For the first time ever, we’re waking the narrow streets of the Old City in Quito, Ecuador.
Before arriving, we purchased a walking tour of Quito from ToursByLocals.com. Our guide is polite and nice enough, but because he has no sense of story — no gift for weaving the things we encounter into a cohesive experience — our time together devolves into a rambling blunder from one closed or inaccessible site to the next. Ultimately, we thank our guide and, with Google Maps in hand, decide to see the sights at our own pace.
For this early on a Friday morning, the neighborhood is lively. Elderly women in shawls and striped ponchos sit on front stoops, calling out the names of the fruits they have for sale. Big-bellied street vendors, their arms laden with everything from textiles to packages of coca leaf tea, bellow the names of their wares to anyone who will listen.
A young woman stands on one corner, holding a huge tray aloft in one hand. On the tray are what look like huge mounds of ice cream, studded with grapes or strawberries or nuts. We can’t figure out why the ice cream doesn’t melt, until a local explains to us that what we’re seeing isn’t ice cream, but stiff peaks of meringue.
Roses are everywhere: huge bouquets in hotel lobbies, armloads of blooms in plastic buckets along the street, bundles in the arms of girls on every other corner.
The stems are thicker and straighter than the roses in the U.S. Locals tell us “Because these are grown on the equator. they grow straight and tall.”
Right before we reach our destination — Plaza Grande — we stumble on a fast-food soup shop selling a delicious-smelling “twelve grain soup.” We’re intrigued by the bowls of thick stock, potatoes, carrots, and chicken … but less interested in their lunch specials than we are shocked by their mascot:
Plaza Grande is not as splendid as some South American public squares — mostly because locals tore down some of the historic buildings and replaced them with a dreadful concrete city hall. After wandering the canyon-like streets and balancing on narrow sidewalks while buses roar past us, we’re delighted to be in an open, pedestrianized space:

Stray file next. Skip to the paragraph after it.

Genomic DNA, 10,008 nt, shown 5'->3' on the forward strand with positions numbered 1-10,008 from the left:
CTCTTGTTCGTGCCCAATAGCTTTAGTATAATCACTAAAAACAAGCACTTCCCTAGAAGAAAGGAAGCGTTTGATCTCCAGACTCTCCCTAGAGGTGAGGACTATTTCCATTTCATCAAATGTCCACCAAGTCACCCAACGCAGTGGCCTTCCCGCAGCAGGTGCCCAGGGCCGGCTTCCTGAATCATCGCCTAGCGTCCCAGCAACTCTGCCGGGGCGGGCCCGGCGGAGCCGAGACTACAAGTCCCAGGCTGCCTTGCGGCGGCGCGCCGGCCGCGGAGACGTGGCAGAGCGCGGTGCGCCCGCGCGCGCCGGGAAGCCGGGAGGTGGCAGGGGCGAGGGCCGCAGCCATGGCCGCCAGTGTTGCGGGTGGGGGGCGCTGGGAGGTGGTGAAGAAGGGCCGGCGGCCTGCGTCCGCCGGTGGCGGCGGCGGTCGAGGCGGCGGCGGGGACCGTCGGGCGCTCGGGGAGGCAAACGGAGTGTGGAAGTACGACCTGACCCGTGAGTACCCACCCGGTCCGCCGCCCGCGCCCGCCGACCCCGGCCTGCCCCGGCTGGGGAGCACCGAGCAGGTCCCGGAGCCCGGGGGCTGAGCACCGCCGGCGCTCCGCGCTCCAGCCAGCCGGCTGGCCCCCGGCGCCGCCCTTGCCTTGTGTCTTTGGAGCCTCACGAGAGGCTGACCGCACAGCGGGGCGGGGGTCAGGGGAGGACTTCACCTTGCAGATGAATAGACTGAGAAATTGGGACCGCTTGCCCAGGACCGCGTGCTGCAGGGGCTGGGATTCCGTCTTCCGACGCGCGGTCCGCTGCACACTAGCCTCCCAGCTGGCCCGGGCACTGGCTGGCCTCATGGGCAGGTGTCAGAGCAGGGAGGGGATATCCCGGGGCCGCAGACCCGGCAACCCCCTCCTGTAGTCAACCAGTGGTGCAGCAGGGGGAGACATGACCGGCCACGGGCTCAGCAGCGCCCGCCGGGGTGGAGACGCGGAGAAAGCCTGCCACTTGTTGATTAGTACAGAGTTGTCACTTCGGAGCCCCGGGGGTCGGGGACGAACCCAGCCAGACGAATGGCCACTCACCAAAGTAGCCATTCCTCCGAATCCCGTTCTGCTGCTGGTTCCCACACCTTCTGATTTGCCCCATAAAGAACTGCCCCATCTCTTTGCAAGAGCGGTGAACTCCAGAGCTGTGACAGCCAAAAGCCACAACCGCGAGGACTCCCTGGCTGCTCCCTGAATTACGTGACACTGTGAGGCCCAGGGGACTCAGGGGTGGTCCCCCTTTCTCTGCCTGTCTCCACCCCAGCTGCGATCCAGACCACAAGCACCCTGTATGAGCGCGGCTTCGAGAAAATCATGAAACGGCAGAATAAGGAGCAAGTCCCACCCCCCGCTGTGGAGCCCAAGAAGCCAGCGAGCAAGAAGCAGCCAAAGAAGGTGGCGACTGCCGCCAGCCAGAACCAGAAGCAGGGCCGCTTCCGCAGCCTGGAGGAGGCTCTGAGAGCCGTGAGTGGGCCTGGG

After a stroll around the plaza, we stick our heads inside the “Church of the Company of Jesus:” I’m a sucker for Baroque architecture, and this church is about as Baroque as any spot on earth could be:
Serpentine columns support a barrel ceiling that seems lost in the clouds above us. Every inch of the woodwork above and around is slathered with tons of gold leaf. They won’t let me take photos (“Mass in Progress!”), but later I find an image on Expedia.com that captures the interior of the church in all its gilded glory:
We linger several minutes, listening to the Mass — and to the congregational singing. Instead of the monstrous organ in the rear of the church, today’s Mass features hymns played on a tiny, warbling electronic organ. The musician, the Dean Martin of the Catholic Church, delivers a performance that would sound right at home in a leather-upholstered lounge.
The crowd loves it, though, and I can’t help but grin at one parishioner’s singing. She’s about four feet tall, about ninety years old, and about a dozen words behind everyone else. Her earnest rendition of the hymn rattles the rafters.
The visit puts us in a spiritual mood — so we decide to snag a tourist bus up the hill to Quito’s looming, unmissable landmark: the Virgin of Quito. Perched high atop El Panecillo, the Virgin (also known as the Virgin of the Apocalypse) dances atop a massive pedestal that visitors can climb up into:
Inside the Virgin’s steel skin, you can see her skeleton, and not much else:
But the observation deck at her feet offers jaw-dropping views of Quito’s volcanic peaks and urban sprawl:
After that visit, we’re ready for lunch — but (of course!) there are snacks along the way. Will I pay a high gastro-intestinal price for eating the limp, fatty pork this vendor mixed with our fried corn kernals?
(I expect the worst — but everything turns out fine.)
Meanwhile, just try finding a serving of freshly-squeezed juice this big in the States for just a dollar:
That’s not just juice — it’s freshly-squeezed blackberry juice, swirled with frozen, sour guanabana nectar. Sipping it on the shady patio of a shop on the Plaza San Francisco was one of my favorite moments of the day.
Before we leave, we duck into the crypts below the Church of San Francisco, which have been converted to house a series of artisan shops selling chocolates, masks, textiles, and carvings made from “ivory fruit.” I make a note — I’m coming back here to pick up chocolate bars.
Quito is crazy busy, and in this altitude (we’re 9000 feet above sea level), Atlantans used to oxygen-rich air tire quickly. So we snag lunch, see a few more sights, and then trundle off to Casa el Eden for quiet time … to confirm tonight’s reservations at Zazu … and, yeah, nap a bit.
All in all, a good first day.